South Florida has become unaffordable for many as rental prices rise 30% in some communities.
It depends on supply and demand. There is not enough supply of affordable apartments and homes at a time when new people are rushing to move to South Florida.
Lawyers told NBC 6 that thousands of units over the past two decades could have been built if state lawmakers hadn’t diverted billions earmarked for affordable housing projects.
Struggling to keep up
NBC 6 met Lourdes Bombalier in her neighborhood of Kendall.
Although she retired years ago, she teaches English part-time to meet the cost of living. The following year, her landlord increased her rent from $135 per month to $1,400 per month.
“I have to work just to earn a living, not even to save,” Bombalier said. “What happens in a few years when I can’t work anymore, I’m going to be homeless.”
She thinks lawmakers should do more to control rent prices and expand affordable housing.
“You know, I’m 71 years old. I shouldn’t be in this predicament. But no one should. I’m not the only one. That’s the problem,” Bombalier said.
Dozens of others shared similar stories with NBC 6 investigators via an online survey. You can participate here.
Miami’s Alex told NBC 6 his rent had gone up from $2,000 to $3,500 a month, writing “prices not reasonable with wages.”
Michelle, from Hallandale Beach, told us her rent was going up $250 a month, writing, “Florida is getting unaffordable.”
In 1992, a coalition of organizations convinced lawmakers to pass the William Sadowski Affordable Housing Act, which increased stamp duty on real estate transactions and transfers to be paid to build affordable housing and help people stay home.
Most of the money goes to two programs. The State Apartment Incentive Loan Program, or SAIL, helps developers build affordable apartments for rent. The State Housing Initiatives Partnership Program, or SHIP, is filtered by local governments and can be used on a variety of projects such as new affordable units, help with down payments, rent or repair of houses when the owners cannot afford to do so.
According to an analysis by the Florida Housing Coalition, beginning in 2002, the Florida Legislature began diverting a third of the money collected, about $2.3 billion, and transferring it to the general revenue fund to pay other budget items. This practice has continued over the years, especially after the 2008 financial crisis.
In the 2021 legislative session, state lawmakers formally amended state law to transfer half of the stamp duty increase into funds for sea-level rise projects. and water management.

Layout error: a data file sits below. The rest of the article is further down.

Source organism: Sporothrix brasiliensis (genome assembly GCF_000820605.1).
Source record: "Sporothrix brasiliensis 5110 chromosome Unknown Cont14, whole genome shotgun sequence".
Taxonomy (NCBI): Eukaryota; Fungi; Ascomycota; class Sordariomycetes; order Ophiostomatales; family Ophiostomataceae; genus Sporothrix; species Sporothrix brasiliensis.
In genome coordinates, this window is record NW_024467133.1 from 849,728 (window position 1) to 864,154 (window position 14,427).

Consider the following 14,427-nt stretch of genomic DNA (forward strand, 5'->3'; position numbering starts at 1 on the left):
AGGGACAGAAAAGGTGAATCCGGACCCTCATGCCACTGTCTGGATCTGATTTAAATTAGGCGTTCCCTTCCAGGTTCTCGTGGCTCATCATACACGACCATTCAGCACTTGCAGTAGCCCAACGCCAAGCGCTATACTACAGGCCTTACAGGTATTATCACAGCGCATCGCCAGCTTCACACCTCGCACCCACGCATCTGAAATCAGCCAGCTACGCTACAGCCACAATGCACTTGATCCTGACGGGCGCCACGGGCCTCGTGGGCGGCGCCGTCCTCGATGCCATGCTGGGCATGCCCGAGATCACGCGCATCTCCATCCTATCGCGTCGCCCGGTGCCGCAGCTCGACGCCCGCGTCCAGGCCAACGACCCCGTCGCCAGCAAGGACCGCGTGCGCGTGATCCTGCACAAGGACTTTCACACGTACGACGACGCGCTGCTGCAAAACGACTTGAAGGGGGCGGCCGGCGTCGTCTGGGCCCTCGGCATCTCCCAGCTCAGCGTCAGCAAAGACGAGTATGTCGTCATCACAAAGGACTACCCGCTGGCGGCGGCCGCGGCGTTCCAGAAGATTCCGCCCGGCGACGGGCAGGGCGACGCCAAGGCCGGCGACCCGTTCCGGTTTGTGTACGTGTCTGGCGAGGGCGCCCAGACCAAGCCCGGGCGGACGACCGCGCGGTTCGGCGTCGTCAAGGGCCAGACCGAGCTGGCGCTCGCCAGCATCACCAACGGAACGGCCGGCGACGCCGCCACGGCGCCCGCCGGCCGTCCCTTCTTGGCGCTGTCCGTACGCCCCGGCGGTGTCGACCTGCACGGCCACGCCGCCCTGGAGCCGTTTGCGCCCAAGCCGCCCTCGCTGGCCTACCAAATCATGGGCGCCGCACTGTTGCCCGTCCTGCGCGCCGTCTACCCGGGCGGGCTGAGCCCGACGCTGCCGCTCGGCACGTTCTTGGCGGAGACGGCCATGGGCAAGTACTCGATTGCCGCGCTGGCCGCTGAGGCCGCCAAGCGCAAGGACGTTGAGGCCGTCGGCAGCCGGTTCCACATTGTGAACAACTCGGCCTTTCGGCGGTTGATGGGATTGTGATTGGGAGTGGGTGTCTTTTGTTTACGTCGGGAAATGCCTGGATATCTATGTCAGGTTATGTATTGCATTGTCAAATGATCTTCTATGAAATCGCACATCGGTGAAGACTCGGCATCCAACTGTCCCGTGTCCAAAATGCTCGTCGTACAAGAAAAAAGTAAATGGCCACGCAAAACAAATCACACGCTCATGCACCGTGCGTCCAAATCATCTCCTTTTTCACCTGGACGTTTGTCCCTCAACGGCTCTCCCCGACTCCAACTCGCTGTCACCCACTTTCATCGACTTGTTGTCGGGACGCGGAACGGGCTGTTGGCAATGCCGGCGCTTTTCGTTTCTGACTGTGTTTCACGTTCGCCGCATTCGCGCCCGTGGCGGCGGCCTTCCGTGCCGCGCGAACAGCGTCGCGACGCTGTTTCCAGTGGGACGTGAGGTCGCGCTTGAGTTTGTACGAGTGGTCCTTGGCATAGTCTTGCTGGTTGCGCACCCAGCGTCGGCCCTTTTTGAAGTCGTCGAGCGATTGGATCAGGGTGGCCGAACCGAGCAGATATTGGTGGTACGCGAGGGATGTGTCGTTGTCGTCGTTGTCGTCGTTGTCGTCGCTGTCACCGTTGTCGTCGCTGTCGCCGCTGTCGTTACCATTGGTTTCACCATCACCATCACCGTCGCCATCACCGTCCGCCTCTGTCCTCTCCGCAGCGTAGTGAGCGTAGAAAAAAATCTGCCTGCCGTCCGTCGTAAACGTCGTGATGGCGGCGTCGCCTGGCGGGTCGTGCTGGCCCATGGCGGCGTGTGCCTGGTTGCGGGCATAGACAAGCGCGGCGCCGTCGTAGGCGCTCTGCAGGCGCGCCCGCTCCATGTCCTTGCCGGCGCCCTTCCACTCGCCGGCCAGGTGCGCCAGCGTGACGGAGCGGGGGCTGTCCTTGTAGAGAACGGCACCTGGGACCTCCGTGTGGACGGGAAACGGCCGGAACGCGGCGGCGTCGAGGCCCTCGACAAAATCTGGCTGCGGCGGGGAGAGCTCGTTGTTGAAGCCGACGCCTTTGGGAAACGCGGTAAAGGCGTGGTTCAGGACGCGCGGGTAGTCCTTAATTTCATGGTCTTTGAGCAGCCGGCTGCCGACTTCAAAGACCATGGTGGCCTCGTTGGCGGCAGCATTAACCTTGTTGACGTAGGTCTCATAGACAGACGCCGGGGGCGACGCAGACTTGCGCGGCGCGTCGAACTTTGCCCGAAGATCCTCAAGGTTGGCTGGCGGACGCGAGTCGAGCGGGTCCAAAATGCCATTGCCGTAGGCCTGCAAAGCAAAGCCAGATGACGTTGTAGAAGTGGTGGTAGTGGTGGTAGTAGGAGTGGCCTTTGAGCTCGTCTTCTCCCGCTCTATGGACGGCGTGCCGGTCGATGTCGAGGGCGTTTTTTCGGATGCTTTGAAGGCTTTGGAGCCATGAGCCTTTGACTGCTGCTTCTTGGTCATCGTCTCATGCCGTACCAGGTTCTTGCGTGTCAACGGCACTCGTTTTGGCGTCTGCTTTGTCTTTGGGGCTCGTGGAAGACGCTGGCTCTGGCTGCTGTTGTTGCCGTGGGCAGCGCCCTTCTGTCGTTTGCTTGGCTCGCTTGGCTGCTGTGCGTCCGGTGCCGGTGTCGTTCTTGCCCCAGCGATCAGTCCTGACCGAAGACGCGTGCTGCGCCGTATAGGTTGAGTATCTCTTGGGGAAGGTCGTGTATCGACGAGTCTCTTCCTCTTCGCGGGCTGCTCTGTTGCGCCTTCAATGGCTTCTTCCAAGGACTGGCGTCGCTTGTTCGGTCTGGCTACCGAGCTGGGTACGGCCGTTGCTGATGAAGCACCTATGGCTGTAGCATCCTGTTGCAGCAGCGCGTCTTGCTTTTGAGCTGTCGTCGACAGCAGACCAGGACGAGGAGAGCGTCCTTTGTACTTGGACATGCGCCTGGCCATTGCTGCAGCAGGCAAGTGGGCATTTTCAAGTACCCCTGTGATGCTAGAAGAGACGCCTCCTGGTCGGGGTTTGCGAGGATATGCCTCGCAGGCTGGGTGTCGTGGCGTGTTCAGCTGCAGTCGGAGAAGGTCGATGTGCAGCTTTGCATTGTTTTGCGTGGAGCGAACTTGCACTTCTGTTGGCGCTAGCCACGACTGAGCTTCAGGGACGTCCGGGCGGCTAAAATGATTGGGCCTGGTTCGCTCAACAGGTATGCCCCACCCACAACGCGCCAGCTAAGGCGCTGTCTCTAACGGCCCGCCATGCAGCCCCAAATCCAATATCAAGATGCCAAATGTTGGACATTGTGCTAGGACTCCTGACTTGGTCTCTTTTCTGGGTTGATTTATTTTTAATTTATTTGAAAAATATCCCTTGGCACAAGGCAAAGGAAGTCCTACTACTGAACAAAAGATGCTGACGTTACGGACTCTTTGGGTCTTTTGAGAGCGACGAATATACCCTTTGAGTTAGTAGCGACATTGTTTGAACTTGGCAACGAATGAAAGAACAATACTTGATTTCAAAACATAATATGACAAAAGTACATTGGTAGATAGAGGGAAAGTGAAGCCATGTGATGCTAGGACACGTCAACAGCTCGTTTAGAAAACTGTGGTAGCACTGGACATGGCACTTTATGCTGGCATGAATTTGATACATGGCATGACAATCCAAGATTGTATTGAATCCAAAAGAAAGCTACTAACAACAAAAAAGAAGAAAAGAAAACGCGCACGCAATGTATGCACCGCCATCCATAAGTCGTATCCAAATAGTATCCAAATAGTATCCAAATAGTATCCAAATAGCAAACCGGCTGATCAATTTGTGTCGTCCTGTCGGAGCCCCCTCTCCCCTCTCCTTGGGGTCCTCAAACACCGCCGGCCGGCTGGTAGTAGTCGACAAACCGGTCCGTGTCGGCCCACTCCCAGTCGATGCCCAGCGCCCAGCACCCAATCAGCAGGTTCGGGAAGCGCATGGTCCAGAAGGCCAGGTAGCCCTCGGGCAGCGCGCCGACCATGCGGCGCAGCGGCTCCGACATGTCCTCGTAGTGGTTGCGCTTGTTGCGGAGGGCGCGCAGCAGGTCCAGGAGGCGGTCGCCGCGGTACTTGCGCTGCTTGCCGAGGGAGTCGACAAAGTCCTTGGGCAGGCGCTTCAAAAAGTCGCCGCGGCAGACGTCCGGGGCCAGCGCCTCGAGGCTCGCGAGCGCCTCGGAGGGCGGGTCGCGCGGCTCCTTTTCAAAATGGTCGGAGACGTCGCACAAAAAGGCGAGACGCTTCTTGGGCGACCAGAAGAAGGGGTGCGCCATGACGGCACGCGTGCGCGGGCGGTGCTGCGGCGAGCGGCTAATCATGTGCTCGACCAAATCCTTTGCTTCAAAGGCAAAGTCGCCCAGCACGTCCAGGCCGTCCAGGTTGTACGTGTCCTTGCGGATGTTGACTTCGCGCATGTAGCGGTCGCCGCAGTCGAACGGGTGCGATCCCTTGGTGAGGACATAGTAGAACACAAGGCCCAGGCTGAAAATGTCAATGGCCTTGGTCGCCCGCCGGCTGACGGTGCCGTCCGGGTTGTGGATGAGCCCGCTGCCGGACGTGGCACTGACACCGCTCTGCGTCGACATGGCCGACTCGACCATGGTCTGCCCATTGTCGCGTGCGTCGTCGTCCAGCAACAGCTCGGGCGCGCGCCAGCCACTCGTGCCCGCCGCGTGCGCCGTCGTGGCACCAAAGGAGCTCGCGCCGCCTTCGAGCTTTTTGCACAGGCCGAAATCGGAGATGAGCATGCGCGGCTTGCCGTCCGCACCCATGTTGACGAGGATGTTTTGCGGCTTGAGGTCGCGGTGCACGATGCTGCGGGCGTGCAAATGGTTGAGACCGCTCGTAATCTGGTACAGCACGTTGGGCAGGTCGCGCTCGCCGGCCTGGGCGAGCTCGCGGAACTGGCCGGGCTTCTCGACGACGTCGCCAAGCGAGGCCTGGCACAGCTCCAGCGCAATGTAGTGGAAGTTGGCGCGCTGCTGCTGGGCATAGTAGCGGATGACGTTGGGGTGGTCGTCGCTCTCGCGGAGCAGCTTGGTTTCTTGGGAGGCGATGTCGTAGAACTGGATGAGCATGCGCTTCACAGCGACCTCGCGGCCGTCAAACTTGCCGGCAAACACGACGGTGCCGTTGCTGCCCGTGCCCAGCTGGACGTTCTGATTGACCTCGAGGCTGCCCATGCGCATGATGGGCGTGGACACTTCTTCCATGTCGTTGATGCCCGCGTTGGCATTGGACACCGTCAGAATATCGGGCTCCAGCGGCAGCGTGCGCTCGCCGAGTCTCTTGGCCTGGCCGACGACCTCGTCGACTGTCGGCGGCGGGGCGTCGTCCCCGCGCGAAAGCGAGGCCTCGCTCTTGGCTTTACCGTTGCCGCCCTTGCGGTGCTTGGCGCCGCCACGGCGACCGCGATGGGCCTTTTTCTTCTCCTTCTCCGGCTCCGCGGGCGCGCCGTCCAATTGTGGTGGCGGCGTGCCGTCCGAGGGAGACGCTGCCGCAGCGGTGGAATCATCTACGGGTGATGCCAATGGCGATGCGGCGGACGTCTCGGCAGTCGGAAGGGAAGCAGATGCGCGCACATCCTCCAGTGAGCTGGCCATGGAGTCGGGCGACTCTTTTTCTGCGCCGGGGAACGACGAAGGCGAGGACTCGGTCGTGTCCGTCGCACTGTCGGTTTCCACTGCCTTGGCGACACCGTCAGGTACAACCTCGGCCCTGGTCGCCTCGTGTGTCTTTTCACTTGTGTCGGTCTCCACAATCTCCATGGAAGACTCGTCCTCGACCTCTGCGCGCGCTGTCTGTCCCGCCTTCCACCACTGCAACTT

This year, Governor Ron DeSantis and the Florida Senate are fully funding what remains of the programs. But the Florida House budget is tens of millions of dollars less.
According to budget documents, the governor has proposed $355 million to fully fund the programs. The Senate budget framers want about $340 million. However, Florida House budget writers proposed a cut of $268 million.
A housing crisis
Jaimie Ross, president and CEO of the Florida Housing Coalition, helped launch the two major housing trust funds in the 1990s.
She told NBC that 6 years of insufficient funding for the program helped create the current housing crisis.
“It’s inexplicable,” Ross said. “There are many, many lost units. So we scramble. We are really struggling.
If lawmakers don’t fully fund what’s left of housing trust funds, there will be less money to build new homes and repair old ones, leaving people like Bombalier with fewer options.
“I have been trying to access affordable housing since April 2020,” Bombalier said. “It is very frustrating.”
NBC 6 has repeatedly reached out to House Speaker Chris Sprows, R-Palm Harbor, and Appropriations Committee Chairman Jay Trumbull, R-Panama City, to ask why their budget doesn’t fully fund housing trust funds. . We haven’t had a response yet.
DeSantis’ budget proposals fully funded the housing trust funds each year, and last session he vetoed a further attempt to embezzle another $40 million.
House and Senate lawmakers will begin settling the differences in their budgets next week. The legislative session ends on March 11.
The office of Florida Senate Speaker Wilton Simpson told NBC 6 that his position was reflected in his chamber’s budget proposal, which largely funds affordable housing programs.
Lawmakers are also debating whether to extend the homestead tax exemption to specific professions such as teachers, child protection workers, police, firefighters and the military in the hope of preventing them from being excluded from the housing market.
The Sadowski Coalition now includes more than 30 organizations, including the Associated Industries of Florida, the Florida Chamber of Commerce and the Florida Housing Coalition, and hopes Florida House lawmakers will increase the amount of money to match the proposals of the Senate or Governor.